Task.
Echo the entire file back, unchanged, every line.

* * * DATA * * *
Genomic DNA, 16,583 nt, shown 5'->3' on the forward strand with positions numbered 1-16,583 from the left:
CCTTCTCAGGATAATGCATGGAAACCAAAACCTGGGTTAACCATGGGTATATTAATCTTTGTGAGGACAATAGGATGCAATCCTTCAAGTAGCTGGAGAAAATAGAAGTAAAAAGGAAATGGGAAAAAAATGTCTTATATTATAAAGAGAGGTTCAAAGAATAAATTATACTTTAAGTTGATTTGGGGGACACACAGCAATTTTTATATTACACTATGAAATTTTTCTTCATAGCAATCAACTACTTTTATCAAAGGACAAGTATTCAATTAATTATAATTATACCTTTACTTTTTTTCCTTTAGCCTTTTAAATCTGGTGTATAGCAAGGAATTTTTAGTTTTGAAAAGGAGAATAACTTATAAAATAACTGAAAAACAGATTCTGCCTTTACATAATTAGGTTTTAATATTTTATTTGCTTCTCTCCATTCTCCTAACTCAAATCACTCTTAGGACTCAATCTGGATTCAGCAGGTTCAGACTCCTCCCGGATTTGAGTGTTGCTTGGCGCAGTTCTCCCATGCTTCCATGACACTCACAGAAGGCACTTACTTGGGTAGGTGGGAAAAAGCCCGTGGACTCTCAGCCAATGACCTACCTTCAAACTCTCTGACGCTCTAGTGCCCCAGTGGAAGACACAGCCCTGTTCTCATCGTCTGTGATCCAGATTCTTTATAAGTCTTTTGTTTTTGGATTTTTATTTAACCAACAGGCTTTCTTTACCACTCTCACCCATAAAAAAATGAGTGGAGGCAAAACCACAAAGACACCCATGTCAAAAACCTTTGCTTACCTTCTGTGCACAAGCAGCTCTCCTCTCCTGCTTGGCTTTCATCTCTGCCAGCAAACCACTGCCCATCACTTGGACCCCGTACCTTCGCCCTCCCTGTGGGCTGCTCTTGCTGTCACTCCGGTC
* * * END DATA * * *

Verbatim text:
Genomic DNA, 16,583 nt, shown 5'->3' on the forward strand with positions numbered 1-16,583 from the left:
CCTTCTCAGGATAATGCATGGAAACCAAAACCTGGGTTAACCATGGGTATATTAATCTTTGTGAGGACAATAGGATGCAATCCTTCAAGTAGCTGGAGAAAATAGAAGTAAAAAGGAAATGGGAAAAAAATGTCTTATATTATAAAGAGAGGTTCAAAGAATAAATTATACTTTAAGTTGATTTGGGGGACACACAGCAATTTTTATATTACACTATGAAATTTTTCTTCATAGCAATCAACTACTTTTATCAAAGGACAAGTATTCAATTAATTATAATTATACCTTTACTTTTTTTCCTTTAGCCTTTTAAATCTGGTGTATAGCAAGGAATTTTTAGTTTTGAAAAGGAGAATAACTTATAAAATAACTGAAAAACAGATTCTGCCTTTACATAATTAGGTTTTAATATTTTATTTGCTTCTCTCCATTCTCCTAACTCAAATCACTCTTAGGACTCAATCTGGATTCAGCAGGTTCAGACTCCTCCCGGATTTGAGTGTTGCTTGGCGCAGTTCTCCCATGCTTCCATGACACTCACAGAAGGCACTTACTTGGGTAGGTGGGAAAAAGCCCGTGGACTCTCAGCCAATGACCTACCTTCAAACTCTCTGACGCTCTAGTGCCCCAGTGGAAGACACAGCCCTGTTCTCATCGTCTGTGATCCAGATTCTTTATAAGTCTTTTGTTTTTGGATTTTTATTTAACCAACAGGCTTTCTTTACCACTCTCACCCATAAAAAAATGAGTGGAGGCAAAACCACAAAGACACCCATGTCAAAAACCTTTGCTTACCTTCTGTGCACAAGCAGCTCTCCTCTCCTGCTTGGCTTTCATCTCTGCCAGCAAACCACTGCCCATCACTTGGACCCCGTACCTTCGCCCTCCCTGTGGGCTGCTCTTGCTGTCACTCCGGTC